-  - Set your computer's IP to ''192.168.1.2'', subnet ''255.255.255.0'' + 
-  - Power cycle the router (turn off and turn on+==== Stage 0: Router preparation ==== 
-  - Listen on UDP port 4919 for a broadcast packages on your computer, the router will send a message when it waits for a button click+ 
-   * <wrap>On Linux run ''tcpdump -Ani eth0 port 4919 and udp'' to listen for that message. \\ +  * Power off the router 
-{{:doc:howto:linux-failsafe.png|}} \\ +  * Unplug the WAN port (in case that WAN IP address and LAN IP address are same (address collision happened), if you do not plug out wan port, you cannot enter failsafe mode) 
-\\ + 
-</wrap+==== Stage 1: Computer IP settings ====  
-    * <wrap>On Windows the ''[[http://downloads.openwrt.org/people/florian/recvudp/recvudp-win32.zip|recvudp.exe]]'' utility can be used - launch it before powering on the router and wait for the failsafe message to appear. \\ + 
-{{:doc:howto:win32-failsafe.png|}} \\ +  * Set your computer's IP to ''192.168.1.2'', subnet ''255.255.255.0''. The router will be reached at ''192.168.1.1'' when failsafe mode is running. 
-\\ + 
-</wrap> +==== Stage 2: Detect when failsafe mode can be triggered ==== 
-   * If you do not receive this message try immediately after the turning the router on, rapidly click and keep clicking the button on the router for about 60 seconds.  + 
-      * It may be any button, but if you can't get in failsafe mode with a button try another. +  * To detect when failsafe mode can be triggered, there are two options: look for a bootup LED blink pattern, or look for a special broadcast packet from the router 
-     * If done right, the ''192.168.1.1'' address will be pingable, and telnettable+ 
-     * //Note: If your router has a ridiculously long boot time (such as [[toh/d-link/dir-300#with.manual.step.by.step.guide|DIR-300 A]]), then you may do this for a longer time.// +=== Stage 2 option 1: Trigger failsafe mode when the SYS LED begins to blink === 
-  - Telnet into ''192.168.1.1'' where you will get immediate access to root shell/prompt. Authentication won't be required. + 
-    * It could be that the router listens just on one Ethernet port, this is the caste at least for brcm47xx before Attitude Adjustment Beta2, also try the WAN port. +On some routers (e.g. TP-LINK models), OpenWrt will start to blink a LED (e.g. the "SYS" LED) on the front of the router when it is in its early boot cycle. The blink rate is about twice a second. Looking for a blink pattern is much more convenient to use instead of having to use a packet sniffer.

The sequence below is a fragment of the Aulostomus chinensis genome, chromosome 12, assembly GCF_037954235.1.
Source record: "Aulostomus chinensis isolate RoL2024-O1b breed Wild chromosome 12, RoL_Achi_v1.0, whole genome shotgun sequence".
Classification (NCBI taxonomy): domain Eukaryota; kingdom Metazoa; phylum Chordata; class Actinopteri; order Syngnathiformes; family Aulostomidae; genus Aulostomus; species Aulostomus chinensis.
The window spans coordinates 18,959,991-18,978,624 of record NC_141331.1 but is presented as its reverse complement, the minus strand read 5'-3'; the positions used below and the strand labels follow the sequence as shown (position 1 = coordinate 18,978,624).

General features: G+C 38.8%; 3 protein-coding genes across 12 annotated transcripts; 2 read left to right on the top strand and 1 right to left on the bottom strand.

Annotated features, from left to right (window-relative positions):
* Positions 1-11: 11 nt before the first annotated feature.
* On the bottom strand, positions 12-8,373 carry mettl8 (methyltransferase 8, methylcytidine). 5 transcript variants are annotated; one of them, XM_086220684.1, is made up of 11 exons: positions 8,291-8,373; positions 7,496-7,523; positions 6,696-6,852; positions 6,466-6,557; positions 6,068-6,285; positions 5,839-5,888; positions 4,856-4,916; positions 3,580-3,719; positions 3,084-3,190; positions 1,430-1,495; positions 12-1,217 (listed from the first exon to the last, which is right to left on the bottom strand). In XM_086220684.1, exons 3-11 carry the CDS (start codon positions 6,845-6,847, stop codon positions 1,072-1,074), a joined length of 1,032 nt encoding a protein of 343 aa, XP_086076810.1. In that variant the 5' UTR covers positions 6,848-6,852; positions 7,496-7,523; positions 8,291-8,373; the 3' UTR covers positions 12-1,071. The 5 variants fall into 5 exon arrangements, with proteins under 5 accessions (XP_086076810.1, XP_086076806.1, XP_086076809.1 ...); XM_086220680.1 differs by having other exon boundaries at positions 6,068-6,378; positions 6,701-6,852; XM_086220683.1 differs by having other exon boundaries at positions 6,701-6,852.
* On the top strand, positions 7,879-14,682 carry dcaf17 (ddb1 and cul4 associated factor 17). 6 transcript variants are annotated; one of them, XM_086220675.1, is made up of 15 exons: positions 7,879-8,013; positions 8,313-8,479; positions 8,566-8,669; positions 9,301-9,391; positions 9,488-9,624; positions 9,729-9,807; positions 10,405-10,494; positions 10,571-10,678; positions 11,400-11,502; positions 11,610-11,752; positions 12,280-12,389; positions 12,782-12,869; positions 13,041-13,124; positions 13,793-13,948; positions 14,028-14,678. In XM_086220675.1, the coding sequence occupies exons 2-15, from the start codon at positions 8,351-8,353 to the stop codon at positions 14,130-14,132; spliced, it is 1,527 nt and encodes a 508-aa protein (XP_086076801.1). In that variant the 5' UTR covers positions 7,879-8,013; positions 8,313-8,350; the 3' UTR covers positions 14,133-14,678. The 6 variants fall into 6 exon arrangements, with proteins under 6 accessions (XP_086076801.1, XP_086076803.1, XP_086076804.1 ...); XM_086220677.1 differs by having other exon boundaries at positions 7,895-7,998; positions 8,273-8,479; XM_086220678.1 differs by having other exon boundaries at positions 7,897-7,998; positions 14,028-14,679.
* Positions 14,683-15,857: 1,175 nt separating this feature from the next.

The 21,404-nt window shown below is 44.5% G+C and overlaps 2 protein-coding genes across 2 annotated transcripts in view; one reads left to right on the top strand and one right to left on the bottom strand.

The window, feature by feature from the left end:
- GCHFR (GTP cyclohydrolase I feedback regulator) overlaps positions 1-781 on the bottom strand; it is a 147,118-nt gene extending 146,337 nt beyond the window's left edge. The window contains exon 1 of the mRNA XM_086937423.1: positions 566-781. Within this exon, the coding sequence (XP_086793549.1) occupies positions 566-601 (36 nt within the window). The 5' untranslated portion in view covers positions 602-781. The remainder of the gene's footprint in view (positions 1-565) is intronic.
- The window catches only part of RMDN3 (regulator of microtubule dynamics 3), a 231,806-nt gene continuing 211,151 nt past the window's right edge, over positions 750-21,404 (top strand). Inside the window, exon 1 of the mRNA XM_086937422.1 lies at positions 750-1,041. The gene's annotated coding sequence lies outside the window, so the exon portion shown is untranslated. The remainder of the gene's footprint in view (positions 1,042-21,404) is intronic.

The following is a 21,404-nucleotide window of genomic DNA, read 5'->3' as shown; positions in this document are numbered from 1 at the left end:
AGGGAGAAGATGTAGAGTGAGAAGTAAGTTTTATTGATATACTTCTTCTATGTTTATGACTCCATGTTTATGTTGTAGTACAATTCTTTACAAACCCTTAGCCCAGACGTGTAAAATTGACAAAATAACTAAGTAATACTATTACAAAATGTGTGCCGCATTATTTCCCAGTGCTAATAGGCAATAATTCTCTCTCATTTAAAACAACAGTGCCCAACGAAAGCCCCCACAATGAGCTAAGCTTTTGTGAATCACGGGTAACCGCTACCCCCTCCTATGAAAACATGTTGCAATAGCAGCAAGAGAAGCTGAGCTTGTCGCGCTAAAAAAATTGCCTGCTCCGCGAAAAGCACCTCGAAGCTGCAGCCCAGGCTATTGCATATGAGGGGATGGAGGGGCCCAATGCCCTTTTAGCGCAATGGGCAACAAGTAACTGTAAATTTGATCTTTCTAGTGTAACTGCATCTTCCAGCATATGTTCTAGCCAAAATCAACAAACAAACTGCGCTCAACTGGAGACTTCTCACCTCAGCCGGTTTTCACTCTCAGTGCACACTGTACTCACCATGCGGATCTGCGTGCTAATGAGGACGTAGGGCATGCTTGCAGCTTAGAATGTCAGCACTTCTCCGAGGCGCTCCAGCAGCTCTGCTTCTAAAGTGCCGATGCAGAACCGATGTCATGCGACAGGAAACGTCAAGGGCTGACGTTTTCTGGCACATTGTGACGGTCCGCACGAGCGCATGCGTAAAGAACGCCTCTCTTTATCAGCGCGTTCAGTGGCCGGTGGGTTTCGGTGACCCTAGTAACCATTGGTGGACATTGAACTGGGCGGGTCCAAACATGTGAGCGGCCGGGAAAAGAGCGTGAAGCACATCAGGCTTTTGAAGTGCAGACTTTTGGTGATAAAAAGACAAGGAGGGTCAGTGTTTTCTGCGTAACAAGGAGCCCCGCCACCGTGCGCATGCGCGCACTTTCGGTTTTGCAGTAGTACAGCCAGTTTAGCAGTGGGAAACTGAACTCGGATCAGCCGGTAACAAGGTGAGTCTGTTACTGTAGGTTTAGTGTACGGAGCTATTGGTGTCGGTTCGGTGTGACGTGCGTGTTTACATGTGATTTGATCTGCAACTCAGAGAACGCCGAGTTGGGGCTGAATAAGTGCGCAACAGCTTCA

-  - Try out the commands [[doc:howto:generic.failsafe#in.failsafe.mode|below]].+ 
 +  * Power on the router 
 +  * As soon as this blink pattern is seen, press the hardware button the front of the router 
 +  * The SYS LED will change to faster blink pattern, indicating the router is now in failsafe mode 
 + 
 +On some TP-Link routers, the button is on the back of the unit (often labeled "WPS/Reset"). The switch may have a physical button, or may be behind a hole in the case and require a paper clip or similar tool to operate. 
 + 
 +At least [[toh:tp-link:tl-wdr4300#failsafe.mode|one TP-Link router]] seems to respond better to repeatedly clicking the button //before //the SYS LED starts to blink, until the SYS LED lights with the rapid-flash pattern. 
 + 
 +=== Stage 2 option 2: Trigger failsafe mode when the router sends a broadcast packet to UDP port 4919 === 
 + 
 +If the LED blink detection method isn't desired, the alternative is to listen on the  UDP 4919 port for a broadcast packet on the computer and then press the front button when this packet is seen.  
 + 
 +== Start a network sniffer under Linux using tcpdump == 
 + 
 +In a terminal enter the command  <code>tcpdump -Ani eth0 port 4919 and udp</code> 
 +<html> 
 +<table class="inline" style="width:70%; margin-left:15%"> 
 +  <tr> 
 +    <td style="border-left:6px solid #f57900; vertical-align:middle"> 
 +      <img src="/_media/meta/icons/tango/48px-emblem-question.svg.png" alt="" style="float:left; margin-right:0.5em" /> 
 +     <strong>Unverified Information!</strong><br /> 
 +     Up to today (Jan 11, 2013) this page didn't precise on which port to listen. In the case of TL-WR1043ND, it's the WAN port. If you find a contradictory example, it will be necessarry to <a href="?do=edit">remove or adapt </a> this note. 
 +    </td> 
 +  </tr> 
 +</table> 
 +</html> 
 + 
 +== Start a network sniffer under Windows using recvudp.exe == 
 +  
 +You can employ the  
 +[[http://downloads.openwrt.org/people/florian/recvudp/recvudp-win32.zip|recvudp.exe]] utility software - Launch it. You may also need to temporarily disable firewall. 
 + 
 +== Look for the early boot network broadcast message == 
 + 
 +Power-cycle the router. The router will deliver a message telling it waits for your click on the button. 
 + 
 +== Message under Linux (only the firt part)== 
 + 
 +{{:doc:howto:linux-failsafe.png|}} \\  
 + 
 +== Message under Windows (only the first line)== 
 +